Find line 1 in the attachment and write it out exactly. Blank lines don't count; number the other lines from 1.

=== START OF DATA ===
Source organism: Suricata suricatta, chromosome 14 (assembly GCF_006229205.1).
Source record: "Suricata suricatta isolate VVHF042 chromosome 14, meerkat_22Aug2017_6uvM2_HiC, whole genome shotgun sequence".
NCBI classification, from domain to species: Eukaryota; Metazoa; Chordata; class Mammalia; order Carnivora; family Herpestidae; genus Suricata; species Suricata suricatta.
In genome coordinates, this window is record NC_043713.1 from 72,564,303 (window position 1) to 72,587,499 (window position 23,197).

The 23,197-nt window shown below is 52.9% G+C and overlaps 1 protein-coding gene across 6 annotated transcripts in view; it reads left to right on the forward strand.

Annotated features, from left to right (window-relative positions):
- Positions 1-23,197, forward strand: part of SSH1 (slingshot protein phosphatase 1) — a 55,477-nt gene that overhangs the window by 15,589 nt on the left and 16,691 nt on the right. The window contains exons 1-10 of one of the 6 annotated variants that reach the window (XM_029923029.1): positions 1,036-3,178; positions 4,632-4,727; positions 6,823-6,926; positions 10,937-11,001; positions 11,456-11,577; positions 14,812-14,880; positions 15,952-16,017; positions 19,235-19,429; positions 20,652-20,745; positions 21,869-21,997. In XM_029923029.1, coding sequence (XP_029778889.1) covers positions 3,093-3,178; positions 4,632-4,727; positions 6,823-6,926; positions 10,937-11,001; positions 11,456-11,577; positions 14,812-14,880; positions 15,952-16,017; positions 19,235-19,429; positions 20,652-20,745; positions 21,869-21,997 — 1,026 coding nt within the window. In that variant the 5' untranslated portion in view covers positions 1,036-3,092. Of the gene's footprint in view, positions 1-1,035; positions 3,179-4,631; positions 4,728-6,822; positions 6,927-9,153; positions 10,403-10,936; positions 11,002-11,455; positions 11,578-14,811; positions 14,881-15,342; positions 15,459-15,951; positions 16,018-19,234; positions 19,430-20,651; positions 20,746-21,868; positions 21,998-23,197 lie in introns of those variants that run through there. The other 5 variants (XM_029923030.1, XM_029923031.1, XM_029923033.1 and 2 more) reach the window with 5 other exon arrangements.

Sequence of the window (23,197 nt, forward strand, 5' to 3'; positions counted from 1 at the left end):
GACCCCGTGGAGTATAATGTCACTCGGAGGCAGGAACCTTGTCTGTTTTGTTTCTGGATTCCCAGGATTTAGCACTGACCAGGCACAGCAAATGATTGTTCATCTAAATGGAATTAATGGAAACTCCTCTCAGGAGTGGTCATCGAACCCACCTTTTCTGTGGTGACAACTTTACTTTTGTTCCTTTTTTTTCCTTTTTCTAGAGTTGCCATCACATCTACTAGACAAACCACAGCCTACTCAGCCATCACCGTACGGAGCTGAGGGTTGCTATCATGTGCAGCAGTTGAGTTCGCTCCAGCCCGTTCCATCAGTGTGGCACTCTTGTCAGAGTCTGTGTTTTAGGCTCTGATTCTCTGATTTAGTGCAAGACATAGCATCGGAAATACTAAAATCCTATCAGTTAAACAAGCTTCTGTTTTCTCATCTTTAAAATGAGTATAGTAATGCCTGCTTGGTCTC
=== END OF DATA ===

Source organism: Suricata suricatta, chromosome 14 (assembly GCF_006229205.1).